One thing I've observed in Christian circles is that we can be strong at giving people first chances, at believing in and encouraging people who are new to following Christ. But we are often very poor at giving people second chances, at forgiving and reaching out to people who have been Christians for a while and then mess up.
I'm not sure why that is. Sadly it's my experience is that it's often the people who preach 'grace' most strongly who are most likely to demonstrate 'ungrace' to fellow Christians who mess up. I'm not saying that we shouldn't take sin seriously, and we must never end up with 'cheap grace', where we just overlook sin and pretend it's OK to just carry on sinning with no desire to change. But where people genuinely recognise that they've messed up and are willing to repent and try to get back on track, then surely our duty as Christ followers is to seek to restore them.
The Bible is full of people getting second chances. To take two examples there is David after he commits adultery with Bathsheba (just take a look at Psalm 51 if you want to know what genuine repentance looks like), and Peter after he denies Christ three times. Both messed up big time, but both went on to be restored and to continue to life powerful lives for God.
Part of the gift of Barnabas's gift of encouragement is giving second chances. We see this when he and Paul fall out over Mark (the writer of the gospel of Mark). We read about this in Acts 15:36-40:
Some time later Paul said to Barnabas, “Let us go back and visit the believers in all the towns where we preached the word of the Lord and see how they are doing.” Barnabas wanted to take John, also called Mark, with them, but Paul did not think it wise to take him, because he had deserted them in Pamphylia and had not continued with them in the work. They had such a sharp disagreement that they parted company. Barnabas took Mark and sailed for Cyprus, but Paul chose Silas and left, commended by the believers to the grace of the Lord.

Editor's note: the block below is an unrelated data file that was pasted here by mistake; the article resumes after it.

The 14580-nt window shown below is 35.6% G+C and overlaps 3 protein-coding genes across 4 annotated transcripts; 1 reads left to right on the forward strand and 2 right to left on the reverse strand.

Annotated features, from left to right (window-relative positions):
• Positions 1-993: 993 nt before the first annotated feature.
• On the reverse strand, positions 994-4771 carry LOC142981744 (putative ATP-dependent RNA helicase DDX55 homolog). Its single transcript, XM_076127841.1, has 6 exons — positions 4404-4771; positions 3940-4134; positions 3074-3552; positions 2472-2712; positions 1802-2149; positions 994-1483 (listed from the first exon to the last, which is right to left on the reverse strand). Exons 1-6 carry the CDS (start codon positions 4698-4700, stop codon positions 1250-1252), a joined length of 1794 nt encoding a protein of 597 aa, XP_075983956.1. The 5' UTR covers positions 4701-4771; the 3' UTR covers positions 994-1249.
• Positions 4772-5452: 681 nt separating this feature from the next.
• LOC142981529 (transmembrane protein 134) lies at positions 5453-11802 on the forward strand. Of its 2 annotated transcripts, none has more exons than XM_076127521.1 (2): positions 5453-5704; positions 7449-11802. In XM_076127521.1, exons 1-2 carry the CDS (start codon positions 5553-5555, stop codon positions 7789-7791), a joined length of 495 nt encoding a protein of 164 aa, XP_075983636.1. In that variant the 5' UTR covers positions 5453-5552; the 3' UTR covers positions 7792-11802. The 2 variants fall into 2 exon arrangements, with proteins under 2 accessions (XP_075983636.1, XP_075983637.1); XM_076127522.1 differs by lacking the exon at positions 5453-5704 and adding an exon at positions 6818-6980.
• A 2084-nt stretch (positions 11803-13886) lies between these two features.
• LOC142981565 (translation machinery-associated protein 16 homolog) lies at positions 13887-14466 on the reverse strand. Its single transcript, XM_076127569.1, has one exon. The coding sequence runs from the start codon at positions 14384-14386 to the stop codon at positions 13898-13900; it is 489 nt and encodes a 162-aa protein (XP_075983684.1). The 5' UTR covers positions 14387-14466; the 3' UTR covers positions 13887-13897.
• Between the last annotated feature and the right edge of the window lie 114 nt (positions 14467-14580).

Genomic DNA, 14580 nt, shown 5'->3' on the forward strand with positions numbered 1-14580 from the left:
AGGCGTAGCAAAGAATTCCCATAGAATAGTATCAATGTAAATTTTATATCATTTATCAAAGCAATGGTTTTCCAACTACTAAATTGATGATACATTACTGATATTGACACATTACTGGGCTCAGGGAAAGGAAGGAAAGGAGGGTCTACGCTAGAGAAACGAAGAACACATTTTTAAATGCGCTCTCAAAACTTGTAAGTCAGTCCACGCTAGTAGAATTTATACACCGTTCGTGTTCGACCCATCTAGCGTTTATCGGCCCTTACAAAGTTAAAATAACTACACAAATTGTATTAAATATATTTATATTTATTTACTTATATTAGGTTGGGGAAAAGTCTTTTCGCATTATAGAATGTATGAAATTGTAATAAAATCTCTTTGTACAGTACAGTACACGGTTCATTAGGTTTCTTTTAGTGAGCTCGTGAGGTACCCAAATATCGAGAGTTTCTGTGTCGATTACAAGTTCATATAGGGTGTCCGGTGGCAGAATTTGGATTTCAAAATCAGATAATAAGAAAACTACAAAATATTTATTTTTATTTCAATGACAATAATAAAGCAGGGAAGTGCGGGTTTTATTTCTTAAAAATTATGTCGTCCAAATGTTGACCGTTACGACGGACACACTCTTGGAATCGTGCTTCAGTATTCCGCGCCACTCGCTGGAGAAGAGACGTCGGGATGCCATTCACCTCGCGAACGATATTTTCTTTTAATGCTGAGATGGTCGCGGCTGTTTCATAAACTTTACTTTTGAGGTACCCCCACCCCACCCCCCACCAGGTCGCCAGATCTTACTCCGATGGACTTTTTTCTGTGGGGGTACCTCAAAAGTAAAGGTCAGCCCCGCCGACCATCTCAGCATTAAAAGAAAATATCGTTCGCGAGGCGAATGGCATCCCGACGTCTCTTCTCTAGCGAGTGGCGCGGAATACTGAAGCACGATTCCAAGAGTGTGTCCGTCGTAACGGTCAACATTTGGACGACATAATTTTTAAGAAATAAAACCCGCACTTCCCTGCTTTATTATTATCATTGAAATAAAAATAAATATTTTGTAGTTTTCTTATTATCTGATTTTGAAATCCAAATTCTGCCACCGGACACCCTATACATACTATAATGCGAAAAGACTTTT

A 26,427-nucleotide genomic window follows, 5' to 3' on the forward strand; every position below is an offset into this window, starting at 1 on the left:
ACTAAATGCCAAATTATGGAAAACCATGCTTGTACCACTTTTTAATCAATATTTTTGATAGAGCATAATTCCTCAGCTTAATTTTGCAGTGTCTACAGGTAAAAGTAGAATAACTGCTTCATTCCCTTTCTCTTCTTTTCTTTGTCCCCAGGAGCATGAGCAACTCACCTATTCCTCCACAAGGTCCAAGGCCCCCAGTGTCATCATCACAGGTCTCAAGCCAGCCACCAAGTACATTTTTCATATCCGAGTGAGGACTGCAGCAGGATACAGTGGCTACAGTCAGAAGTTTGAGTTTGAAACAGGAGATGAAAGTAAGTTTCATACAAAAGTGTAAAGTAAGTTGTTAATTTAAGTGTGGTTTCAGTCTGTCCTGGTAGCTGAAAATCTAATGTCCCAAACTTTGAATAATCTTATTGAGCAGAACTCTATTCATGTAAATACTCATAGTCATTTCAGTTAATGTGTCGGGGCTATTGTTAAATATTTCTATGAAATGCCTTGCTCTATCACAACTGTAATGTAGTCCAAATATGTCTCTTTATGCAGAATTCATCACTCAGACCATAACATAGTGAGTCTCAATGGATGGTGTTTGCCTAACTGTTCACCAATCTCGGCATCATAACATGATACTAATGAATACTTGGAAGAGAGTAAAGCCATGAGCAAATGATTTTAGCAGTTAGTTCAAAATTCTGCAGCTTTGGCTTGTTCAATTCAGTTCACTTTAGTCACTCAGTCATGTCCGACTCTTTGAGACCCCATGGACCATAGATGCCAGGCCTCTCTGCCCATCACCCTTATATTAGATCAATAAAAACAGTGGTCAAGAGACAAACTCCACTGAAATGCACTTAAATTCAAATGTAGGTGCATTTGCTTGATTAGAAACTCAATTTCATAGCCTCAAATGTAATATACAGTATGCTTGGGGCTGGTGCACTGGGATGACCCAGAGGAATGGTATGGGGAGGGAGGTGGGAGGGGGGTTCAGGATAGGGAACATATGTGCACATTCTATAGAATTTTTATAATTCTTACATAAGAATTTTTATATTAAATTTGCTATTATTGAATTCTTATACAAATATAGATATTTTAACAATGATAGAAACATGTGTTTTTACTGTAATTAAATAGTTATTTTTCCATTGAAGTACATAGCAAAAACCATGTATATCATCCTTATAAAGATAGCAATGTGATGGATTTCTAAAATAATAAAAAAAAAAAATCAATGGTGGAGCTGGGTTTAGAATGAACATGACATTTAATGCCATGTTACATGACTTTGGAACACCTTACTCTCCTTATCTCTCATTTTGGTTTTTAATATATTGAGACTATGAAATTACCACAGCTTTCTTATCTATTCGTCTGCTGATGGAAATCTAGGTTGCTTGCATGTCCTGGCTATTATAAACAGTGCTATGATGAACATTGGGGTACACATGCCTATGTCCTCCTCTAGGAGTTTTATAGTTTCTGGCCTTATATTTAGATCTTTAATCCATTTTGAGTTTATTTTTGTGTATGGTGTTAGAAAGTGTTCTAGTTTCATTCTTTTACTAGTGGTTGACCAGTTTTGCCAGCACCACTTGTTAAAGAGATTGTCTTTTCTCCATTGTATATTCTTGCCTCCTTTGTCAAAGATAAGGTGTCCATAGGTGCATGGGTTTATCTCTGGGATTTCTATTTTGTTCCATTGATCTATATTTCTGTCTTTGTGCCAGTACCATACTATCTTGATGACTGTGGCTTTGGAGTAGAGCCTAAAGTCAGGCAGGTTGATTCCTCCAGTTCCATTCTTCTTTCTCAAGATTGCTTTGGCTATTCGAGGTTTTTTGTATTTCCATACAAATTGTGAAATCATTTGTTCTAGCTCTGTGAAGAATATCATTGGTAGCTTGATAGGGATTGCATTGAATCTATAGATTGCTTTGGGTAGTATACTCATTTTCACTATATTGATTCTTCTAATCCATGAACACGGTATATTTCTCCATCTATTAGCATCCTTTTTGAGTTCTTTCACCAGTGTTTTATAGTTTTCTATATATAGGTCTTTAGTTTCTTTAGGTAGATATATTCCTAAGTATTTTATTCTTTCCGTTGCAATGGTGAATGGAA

The Bible doesn't comment on whether Paul or Barnabas were right in this situation, but my strong feeling is that Barnabas handled it better than Paul. Barnabas was willing to give a second chance to Mark, whereas Paul (who had been on the end of such a strong 'first chance' encouragement from Barnabas) wasn't willing to extend that same chance to Mark. Imagine how Mark would have felt if they'd both rejected him (would he have even ended up writing his gospel?), and imagine how encouraged he must have felt knowing that Barnabas so believed in him that he was willing to sacrifice his ministry partnership with Paul in order to express his belief in him. The issue here isn't whether or not Mark had messed up, he clearly had, but how people around him looked to restore him to community and to his ministry.
It does seem that later in life Paul comes to see the value of Mark's ministry, and that the two of them are reconciled, when he writes to Timothy "Get Mark and bring him with you, because he is helpful to me in my ministry" (2 Tim 4:11). I love those little details and glimpses of hope we get in the Bible!
Perhaps today you need a second chance. You've messed up, but need to get planted in a place with people who will still believe in you. I pray that you will find those encouragers who will give you that second chance, and that if you're part of Kerith you'll find us to be a community of the second chance. Or perhaps God is opening your eyes to people in your world who need a second chance. Then begin to reach out to those people and begin to restore them today.